Auditioning has been and still is a huge hurdle in my world. It is incredibly disheartening to be told you aren’t right for something you love, which is a constant occurrence for me and other artists. I’m in a constant phase of learning lines, taking acting class, and filming auditions with no promise of a concrete booking or pay check. Honestly, it’s an emotional roller coaster. Even through the craziness, I have learned to stay healthy and passionate by prioritizing my relationship with people and God, allowing those pillars in my life to remind me of who and am, what I love, and why I’m doing it.

Let’s say your best friend was visiting the area and you wanted to show them the best time ever. Where would you take them? Give us a little itinerary – say it was a week long trip, where would you eat, drink, visit, hang out, etc.
If someone were to visit me in LA, let’s be honest, we’d have the time of our lives. There are so many incredible spots in LA to visit. For a hypothetical week long visitor, I would separate our trip into two segments one for the city of Los Angeles, and the other for the nature of Los Angeles.

Priority one, THE CITY: I would start this “city segment” by visiting the classic Porto’s Bakery for some potato balls and a breakfast burrito. Caffeine would be recommended but not mandatory. Since I live in Glendale, I would probably take my guest to the Galleria and force them to do a Tiktok dance on one on the escalators. Lunch would have to be at the Granville Cafe–their Mac & Cheese and Tipsy Lemonade are heavenly. I would NOT take my guest Hollywood. Instead I would probably show them around Beverly Hills, go to Toi Thai for a yellow curry dinner, and end the night with a trip to No Vacancy for some drinks and dancing.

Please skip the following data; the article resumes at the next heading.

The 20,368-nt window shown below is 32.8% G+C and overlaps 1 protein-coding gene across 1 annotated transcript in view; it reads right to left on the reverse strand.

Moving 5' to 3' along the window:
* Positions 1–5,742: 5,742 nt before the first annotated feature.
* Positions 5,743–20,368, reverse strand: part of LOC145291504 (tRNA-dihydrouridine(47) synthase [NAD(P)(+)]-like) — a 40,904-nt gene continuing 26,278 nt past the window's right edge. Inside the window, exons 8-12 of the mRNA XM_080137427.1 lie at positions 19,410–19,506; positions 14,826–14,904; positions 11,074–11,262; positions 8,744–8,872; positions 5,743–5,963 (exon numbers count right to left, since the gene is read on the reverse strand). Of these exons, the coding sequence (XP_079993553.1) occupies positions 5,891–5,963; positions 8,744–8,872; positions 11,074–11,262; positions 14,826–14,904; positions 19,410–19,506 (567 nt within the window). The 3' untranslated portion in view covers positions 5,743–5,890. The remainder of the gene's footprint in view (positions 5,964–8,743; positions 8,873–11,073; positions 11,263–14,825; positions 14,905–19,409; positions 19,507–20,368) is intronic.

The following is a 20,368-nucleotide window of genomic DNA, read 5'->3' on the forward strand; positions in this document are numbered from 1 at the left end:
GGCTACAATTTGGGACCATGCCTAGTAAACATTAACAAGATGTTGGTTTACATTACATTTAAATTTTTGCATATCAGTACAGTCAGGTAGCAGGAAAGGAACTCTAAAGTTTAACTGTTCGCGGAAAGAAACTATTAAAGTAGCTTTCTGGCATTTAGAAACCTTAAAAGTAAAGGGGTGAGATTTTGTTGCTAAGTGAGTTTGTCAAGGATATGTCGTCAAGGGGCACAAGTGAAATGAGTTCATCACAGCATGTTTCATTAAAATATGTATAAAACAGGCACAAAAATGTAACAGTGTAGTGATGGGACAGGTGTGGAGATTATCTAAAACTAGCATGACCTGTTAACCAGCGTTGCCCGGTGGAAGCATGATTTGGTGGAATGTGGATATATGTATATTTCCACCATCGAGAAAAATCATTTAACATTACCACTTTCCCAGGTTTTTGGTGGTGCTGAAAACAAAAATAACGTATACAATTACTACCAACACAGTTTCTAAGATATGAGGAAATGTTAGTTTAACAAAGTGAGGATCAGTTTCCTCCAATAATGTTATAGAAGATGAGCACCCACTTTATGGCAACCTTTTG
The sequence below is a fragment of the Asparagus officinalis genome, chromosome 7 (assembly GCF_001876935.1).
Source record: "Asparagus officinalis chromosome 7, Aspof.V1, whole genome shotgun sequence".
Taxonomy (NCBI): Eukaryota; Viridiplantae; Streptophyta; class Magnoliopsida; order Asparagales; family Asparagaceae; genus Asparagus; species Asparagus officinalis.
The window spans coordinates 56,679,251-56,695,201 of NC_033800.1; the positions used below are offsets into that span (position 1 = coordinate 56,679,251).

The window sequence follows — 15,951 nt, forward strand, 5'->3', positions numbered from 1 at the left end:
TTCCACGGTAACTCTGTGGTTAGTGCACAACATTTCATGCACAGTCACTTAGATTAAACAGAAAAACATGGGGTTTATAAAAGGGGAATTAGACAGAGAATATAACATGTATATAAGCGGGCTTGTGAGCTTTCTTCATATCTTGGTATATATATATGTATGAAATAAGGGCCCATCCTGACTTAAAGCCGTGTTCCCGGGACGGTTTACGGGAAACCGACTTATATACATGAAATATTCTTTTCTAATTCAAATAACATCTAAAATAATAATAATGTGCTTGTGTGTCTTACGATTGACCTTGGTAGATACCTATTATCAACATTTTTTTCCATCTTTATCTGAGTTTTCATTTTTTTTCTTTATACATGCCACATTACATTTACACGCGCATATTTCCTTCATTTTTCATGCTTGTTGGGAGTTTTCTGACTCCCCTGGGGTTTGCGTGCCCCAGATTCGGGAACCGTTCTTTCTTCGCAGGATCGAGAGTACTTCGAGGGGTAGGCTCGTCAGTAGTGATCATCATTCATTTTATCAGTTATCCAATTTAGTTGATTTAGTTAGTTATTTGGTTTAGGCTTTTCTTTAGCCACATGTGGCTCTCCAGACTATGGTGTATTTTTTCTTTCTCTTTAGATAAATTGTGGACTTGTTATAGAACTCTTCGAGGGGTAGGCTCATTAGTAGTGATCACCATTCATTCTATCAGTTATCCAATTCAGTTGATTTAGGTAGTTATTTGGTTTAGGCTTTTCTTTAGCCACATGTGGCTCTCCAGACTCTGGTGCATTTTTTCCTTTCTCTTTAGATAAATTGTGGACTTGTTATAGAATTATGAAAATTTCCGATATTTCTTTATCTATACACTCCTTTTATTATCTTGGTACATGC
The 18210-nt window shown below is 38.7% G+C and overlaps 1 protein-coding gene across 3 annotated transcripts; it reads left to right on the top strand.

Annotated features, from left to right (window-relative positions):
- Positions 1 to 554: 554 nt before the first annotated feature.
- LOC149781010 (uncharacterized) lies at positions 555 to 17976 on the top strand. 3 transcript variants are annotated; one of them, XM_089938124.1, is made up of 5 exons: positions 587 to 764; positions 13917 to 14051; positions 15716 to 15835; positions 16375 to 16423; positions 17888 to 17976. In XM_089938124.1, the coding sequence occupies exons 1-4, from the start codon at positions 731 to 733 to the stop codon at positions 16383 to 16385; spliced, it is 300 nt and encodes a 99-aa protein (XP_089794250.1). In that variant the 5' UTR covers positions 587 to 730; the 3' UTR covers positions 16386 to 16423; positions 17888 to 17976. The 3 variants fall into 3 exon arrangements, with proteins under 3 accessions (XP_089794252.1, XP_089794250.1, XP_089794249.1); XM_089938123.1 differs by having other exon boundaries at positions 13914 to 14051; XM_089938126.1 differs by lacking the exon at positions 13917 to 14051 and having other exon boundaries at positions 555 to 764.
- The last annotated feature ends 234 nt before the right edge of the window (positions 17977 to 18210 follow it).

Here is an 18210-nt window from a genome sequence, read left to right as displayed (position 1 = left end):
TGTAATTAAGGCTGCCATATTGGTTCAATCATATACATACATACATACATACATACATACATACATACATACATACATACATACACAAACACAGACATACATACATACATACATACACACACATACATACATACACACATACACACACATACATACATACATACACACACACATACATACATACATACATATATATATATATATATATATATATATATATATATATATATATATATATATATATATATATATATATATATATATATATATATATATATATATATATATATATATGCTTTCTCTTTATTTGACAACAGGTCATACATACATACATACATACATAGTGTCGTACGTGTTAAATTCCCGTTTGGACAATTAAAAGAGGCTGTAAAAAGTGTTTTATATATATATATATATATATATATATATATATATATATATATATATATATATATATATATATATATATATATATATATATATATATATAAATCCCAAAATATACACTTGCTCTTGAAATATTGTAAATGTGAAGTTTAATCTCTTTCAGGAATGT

Priority two, THE NATURE/VIEWS: “Segment two” would start with a cup of coffee from KAFN in Glendale to get our blood pumping. Los Angeles has some of the best hikes, so I would quickly take my guest to my wife and I’s favorite secret hike up Scholl Canyon, which rests on the outskirts of Glendale and overlooks Eagle Rock. After a quick trip RioZonas Cafe for the best acia, I would take my guest to the Santa Monica Pier, just to get that classic beautiful view out of the way. I would then drive up the PCH (I love the Pacific Coast Highway, it is incredibly beautiful), and take my guest to Malibu. To end the night, we would get some food from Paradise Cove and hang on the beach until sunset.

Shoutout is all about shouting out others who you feel deserve additional recognition and exposure. Who would you like to shoutout?
So many people! I am indebted to so many people in my life who have inspired me, cared for me, taught me, and pushed me. Mark Daugherty, owner and founder of The Actors Collective, is one of my acting coaches and has played a wildly influential role in the way I look at scripts, digest, and perform them. Daniel Floren has inspired me on so many levels, showing me what it looks like to know myself and God as a creative. Jei Romanes has helped me understand modeling and has gone through countless photoshoots, helping me perfect and learn my craft. Finally my wife, Amanda, has taught me to laugh and cry through each moment and remember what matters most in life.

Website: davidsnyder.com

Instagram: @David_msnyder

Youtube: David Snyder Music

Other: Email: david.msnyder@yahoo.com Tiktok: @David_msnyder Spotify Music, David Snyder: https://open.spotify.com/artist/2co45tOuNgc9ubNYTP2Fc5?si=ElQqU4PUSFCzFXEMCohZ8A

Image Credits
Jei Romanes Carlos and His Camera Connor Clayton Nick Conroy Thomas Henry Green